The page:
Activity Forums Salesforce® Discussions What is meant by bulkifying trigger?

  • Parul

    August 29, 2018 at 12:56 pm

    Hello Anurag,


    Bulkifying triggers means making sure the trigger can operate when multiple (hundreds) of records are passed in at once.

    When a trigger fires, you get your "list" of objects in (and some other lists/maps).

    Typically when you imagine a trigger firing, you do so thinking that a user has just affected one record, and so this list has one item in it. but in reality, Salesforce could send up to 200 records into the trigger in one list. If you are data loading, or mass updating (or many other things) - this can result in all the items being sent to the trigger in one go.

    So, if you had a trigger, that took the list, and did a for() loop through the items and executed a SOQL query to load some data for each record, because there are govenor limits ( in Salesforce - if the list had more than 100 items in it, the trigger would completely fail - because you made too many SOQL querys, and your data update/insert would be rolled back.

    Making sure these problems don't exist is bulkifying triggers - ie. making sure they can work with multiple (bulk loads) of data.

    There is literally tonnes of blog posts and developer articles on this topic all over the internet: (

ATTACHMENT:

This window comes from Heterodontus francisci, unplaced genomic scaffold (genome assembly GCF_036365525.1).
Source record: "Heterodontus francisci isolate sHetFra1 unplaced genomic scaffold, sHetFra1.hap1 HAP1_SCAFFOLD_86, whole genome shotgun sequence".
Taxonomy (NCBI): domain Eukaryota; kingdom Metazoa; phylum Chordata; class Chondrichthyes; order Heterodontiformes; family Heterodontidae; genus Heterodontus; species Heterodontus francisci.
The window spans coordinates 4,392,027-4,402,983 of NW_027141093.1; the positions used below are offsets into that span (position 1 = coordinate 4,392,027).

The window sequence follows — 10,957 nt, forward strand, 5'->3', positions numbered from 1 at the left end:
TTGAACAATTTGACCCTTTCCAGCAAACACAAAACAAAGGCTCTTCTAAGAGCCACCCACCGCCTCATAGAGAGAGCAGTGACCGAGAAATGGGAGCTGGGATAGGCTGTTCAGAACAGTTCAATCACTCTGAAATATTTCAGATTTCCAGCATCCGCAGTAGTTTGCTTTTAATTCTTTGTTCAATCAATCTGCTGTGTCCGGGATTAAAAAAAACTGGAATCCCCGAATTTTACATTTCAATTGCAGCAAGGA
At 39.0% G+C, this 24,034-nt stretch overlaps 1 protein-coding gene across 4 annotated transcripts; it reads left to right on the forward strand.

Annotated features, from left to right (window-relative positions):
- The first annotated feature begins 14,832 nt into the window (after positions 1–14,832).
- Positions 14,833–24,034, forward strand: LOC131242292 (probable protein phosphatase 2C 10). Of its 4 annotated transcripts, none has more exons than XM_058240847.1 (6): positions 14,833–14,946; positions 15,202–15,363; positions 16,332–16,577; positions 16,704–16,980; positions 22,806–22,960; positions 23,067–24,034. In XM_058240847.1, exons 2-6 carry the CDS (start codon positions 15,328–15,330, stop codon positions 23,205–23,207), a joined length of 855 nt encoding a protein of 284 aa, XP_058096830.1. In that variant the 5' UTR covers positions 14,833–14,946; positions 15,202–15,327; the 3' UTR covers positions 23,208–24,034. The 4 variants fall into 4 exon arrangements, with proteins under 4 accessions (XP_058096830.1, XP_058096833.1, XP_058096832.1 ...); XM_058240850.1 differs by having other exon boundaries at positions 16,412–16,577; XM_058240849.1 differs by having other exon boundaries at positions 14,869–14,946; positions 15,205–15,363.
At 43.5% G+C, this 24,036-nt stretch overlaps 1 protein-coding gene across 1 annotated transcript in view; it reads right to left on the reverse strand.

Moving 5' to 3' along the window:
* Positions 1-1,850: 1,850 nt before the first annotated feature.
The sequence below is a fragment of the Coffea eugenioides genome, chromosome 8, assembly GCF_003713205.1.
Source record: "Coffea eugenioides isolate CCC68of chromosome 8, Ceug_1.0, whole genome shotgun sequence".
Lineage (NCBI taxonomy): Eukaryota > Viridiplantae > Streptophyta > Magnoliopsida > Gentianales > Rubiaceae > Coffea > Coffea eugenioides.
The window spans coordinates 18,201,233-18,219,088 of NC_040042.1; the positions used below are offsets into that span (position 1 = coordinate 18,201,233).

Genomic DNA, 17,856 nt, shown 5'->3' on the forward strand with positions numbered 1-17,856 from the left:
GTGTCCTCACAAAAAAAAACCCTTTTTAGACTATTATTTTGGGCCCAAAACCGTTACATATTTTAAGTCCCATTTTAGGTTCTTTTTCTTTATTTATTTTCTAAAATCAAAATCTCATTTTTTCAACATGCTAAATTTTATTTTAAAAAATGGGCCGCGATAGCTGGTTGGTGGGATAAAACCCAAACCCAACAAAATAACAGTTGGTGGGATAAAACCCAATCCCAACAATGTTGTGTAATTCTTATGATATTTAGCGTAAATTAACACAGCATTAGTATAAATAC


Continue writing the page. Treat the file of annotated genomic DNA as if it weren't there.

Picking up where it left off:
Including an official Salesforce post here:




  • shariq

    September 14, 2018 at 10:30 pm


    To get it more simple bulkifying means that it should work for multiple records.

    The term bulkifying Apex code refers to the concept of making sure the code properly handles more than one record at a time. When a batch of records initiate Apex, a single instance of that Apex code is executed, but it needs to handle all of the records in that given batch. For example, a trigger could be invoked by an Web Services API call that inserted a batch of records. Or a custom Apex Web Service. So if a batch of records invokes the the same Apex code, all of those records need to be processed as a bulk, in order to write scalable code and avoid hitting governor limits.

    for example :-

    trigger accountTestTrggr on Account (before insert, before update) {

    List<String> accountNames = new List<String>{};

    //Loop through all records in the collection
    for(Account a:{
    //Concatenate the Name and billingState into the Description field
    a.Description = a.Name + ':' + a.BillingState


    Hope this helps.

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